White House counselor Kellyanne ConwayKellyanne ConwayEthics watchdog accuses Psaki of violating Hatch Act Biden administration competency doubts increase Cook Political Report shifts Virginia governor's race to 'toss-up' MORE on Friday advocated for President TrumpDonald TrumpTrump defends indicted GOP congressman House to vote Thursday on holding Bannon in contempt Youngkin calls for investigation into Loudoun County School Board amid sexual assault allegations MORE to resume giving regular coronavirus briefings as approval of his handling of the pandemic sinks in public polls.
"I just think the people want to hear from the president of the United States," she told reporters. "Doesn’t have to be daily. Doesn’t have to be for two hours. But in my view it has to be."
Conway, one of the president's longest-tenured advisers, said she believes it would be beneficial for Trump to be the face of the government response again "because the pandemic continues and he’s done a solid job leading our country through it."
She noted that Trump's approval ratings on the pandemic were higher when he joined members of the White House coronavirus task force for near-daily briefings in March. The president has not taken part in such a briefing since late April, and only occasionally speaks about the pandemic by boasting of his response and highlighting vaccine development.
"It’s causation not coincidence that the president’s handling of the coronavirus in public opinion when he himself was addressing — again, don’t need anybody up there for two hours, but there he was with his doctors, and everybody was answering questions and presenting information when the news was very dire and very devastating everyday," Conway told reporters.
An ABC News/Washington Post poll released Friday showed 60 percent of those surveyed disapprove of Trump's handling of the pandemic, up from 53 percent in May. The survey found 38 percent of respondents approve of the president's coronavirus response.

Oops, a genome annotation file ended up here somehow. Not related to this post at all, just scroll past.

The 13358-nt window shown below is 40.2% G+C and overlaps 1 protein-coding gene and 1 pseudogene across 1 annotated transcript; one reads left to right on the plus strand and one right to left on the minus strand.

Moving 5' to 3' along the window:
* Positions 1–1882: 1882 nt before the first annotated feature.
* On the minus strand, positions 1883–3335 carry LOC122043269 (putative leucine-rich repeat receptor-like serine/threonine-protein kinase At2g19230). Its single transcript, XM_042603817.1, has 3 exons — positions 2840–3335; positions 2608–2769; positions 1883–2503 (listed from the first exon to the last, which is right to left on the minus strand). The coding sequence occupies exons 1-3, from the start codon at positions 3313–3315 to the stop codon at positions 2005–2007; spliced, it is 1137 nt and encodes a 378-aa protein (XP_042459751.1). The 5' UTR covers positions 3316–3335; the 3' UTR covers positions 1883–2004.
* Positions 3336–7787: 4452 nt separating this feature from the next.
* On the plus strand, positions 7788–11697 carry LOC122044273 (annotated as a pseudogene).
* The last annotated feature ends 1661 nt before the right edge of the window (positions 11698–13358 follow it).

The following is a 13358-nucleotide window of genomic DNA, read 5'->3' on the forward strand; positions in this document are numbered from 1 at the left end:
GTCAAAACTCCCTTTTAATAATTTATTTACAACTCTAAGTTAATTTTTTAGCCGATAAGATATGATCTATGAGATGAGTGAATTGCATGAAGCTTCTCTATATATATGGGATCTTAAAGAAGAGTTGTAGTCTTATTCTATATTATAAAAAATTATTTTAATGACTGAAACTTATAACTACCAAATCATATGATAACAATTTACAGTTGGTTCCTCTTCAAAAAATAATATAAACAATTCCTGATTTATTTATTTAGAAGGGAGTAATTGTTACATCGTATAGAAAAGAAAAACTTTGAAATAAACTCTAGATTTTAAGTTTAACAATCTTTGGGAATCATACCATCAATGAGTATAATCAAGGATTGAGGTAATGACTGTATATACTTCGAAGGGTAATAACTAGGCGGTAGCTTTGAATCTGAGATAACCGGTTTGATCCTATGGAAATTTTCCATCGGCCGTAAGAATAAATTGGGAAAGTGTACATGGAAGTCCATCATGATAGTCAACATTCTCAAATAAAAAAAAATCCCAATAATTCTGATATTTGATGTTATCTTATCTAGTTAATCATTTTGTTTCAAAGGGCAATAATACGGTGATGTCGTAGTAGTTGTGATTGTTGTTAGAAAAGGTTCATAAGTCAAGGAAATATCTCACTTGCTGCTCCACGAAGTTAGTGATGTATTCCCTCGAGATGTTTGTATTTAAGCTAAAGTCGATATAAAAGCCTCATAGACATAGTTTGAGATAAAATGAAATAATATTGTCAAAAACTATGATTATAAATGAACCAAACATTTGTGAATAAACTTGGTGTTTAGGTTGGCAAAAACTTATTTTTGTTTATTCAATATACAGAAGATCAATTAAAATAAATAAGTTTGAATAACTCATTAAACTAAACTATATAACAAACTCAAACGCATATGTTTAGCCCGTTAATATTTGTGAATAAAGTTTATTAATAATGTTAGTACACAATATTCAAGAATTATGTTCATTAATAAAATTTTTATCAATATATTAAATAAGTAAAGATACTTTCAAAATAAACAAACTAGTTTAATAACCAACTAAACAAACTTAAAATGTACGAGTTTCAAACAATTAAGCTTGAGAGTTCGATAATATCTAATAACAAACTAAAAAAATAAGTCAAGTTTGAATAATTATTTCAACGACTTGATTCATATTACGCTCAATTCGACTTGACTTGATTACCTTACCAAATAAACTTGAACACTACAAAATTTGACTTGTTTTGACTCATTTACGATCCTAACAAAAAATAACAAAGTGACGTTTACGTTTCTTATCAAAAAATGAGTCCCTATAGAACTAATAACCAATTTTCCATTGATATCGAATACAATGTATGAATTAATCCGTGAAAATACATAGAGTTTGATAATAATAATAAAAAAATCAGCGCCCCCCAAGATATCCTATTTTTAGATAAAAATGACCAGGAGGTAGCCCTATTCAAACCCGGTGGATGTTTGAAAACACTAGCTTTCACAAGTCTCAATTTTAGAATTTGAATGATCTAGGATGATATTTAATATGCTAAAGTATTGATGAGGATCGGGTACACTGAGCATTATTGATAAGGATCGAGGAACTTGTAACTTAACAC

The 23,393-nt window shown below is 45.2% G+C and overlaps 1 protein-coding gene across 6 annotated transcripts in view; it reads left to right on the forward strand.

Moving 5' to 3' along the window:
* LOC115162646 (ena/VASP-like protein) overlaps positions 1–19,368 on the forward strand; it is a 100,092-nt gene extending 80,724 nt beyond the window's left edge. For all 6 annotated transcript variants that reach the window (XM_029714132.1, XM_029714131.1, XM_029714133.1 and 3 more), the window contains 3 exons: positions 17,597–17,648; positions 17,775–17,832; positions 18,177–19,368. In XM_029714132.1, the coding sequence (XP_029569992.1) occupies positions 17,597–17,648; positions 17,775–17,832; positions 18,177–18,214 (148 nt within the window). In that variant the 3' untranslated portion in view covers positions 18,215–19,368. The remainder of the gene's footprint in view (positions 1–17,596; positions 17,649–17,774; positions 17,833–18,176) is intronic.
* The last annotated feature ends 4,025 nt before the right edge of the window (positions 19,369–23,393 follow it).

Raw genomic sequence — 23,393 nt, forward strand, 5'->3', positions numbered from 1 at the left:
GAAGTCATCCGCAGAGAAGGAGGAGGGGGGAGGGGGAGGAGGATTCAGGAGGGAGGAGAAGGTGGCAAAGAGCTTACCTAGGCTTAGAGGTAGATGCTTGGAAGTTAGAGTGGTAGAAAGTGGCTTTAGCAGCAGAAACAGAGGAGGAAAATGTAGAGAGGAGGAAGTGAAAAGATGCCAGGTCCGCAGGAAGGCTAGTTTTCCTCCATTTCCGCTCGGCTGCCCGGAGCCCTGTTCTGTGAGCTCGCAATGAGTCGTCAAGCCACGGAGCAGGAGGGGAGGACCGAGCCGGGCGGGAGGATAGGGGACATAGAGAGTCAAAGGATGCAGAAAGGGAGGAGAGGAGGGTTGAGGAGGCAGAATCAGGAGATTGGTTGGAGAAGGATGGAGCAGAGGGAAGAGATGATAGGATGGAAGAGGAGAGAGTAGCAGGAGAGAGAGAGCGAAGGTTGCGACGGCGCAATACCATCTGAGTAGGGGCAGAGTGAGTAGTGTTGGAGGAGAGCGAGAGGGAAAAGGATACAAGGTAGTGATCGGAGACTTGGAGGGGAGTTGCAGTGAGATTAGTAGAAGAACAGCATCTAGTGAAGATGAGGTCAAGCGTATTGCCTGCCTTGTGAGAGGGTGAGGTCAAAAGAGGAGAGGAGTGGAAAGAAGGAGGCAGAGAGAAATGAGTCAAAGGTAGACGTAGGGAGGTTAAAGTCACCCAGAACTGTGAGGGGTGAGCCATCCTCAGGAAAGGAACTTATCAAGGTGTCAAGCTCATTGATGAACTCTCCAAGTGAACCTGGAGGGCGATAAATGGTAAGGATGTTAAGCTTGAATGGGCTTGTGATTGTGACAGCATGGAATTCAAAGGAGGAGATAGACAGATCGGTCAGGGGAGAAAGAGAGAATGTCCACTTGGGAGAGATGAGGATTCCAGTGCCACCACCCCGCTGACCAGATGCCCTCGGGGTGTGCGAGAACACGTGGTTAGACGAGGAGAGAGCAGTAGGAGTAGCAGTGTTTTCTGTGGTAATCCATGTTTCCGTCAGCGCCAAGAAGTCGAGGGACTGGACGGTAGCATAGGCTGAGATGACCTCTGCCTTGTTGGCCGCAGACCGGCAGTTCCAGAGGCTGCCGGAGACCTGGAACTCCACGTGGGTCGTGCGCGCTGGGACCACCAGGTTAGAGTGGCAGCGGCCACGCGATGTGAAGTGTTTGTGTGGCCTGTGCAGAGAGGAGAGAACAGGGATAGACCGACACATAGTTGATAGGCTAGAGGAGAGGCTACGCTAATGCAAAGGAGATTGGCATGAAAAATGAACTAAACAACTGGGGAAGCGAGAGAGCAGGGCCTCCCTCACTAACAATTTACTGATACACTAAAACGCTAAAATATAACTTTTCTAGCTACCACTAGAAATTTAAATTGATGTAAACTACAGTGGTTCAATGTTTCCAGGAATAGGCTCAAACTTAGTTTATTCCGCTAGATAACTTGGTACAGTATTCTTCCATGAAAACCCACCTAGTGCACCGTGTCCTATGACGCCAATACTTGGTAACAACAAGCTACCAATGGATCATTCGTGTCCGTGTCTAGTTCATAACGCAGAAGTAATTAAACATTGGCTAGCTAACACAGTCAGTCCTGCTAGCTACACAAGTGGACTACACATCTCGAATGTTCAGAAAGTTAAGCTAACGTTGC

A Quinnipiac University poll released this week found 62 percent of voters disapproved of Trump's handling of the pandemic, compared to 35 percent who approved. The same poll found in early April that 46 percent of respondents approved of Trump's virus response.
The president appeared at press briefings on the coronavirus almost daily throughout March and April, where he joined public health officials to speak about the administration's efforts to produce ventilators and other supplies and combat the spread of the virus.
The briefings would often get off topic as Trump would field questions from reporters, and he would frequently lash out at governors and complain that he was not getting proper credit for his administration's response.
The appearances abruptly ended in late April days after Trump sparked widespread backlash by suggesting scientists study whether the injection of light or disinfectants into the body could be used as a cure for the virus.
Vice President Pence and other task force members have started giving briefings on close to a weekly basis this month as several states face significant surges in case numbers.
Trump has continued to downplay the severity of those spikes, even as the country on Thursday confirmed more than 75,000 new cases. He has attributed the increases to expanded testing capacity, despite experts saying that the rise in infections is because the virus is spreading across the country.
And Trump as recently as last month again claimed the virus would "just disappear."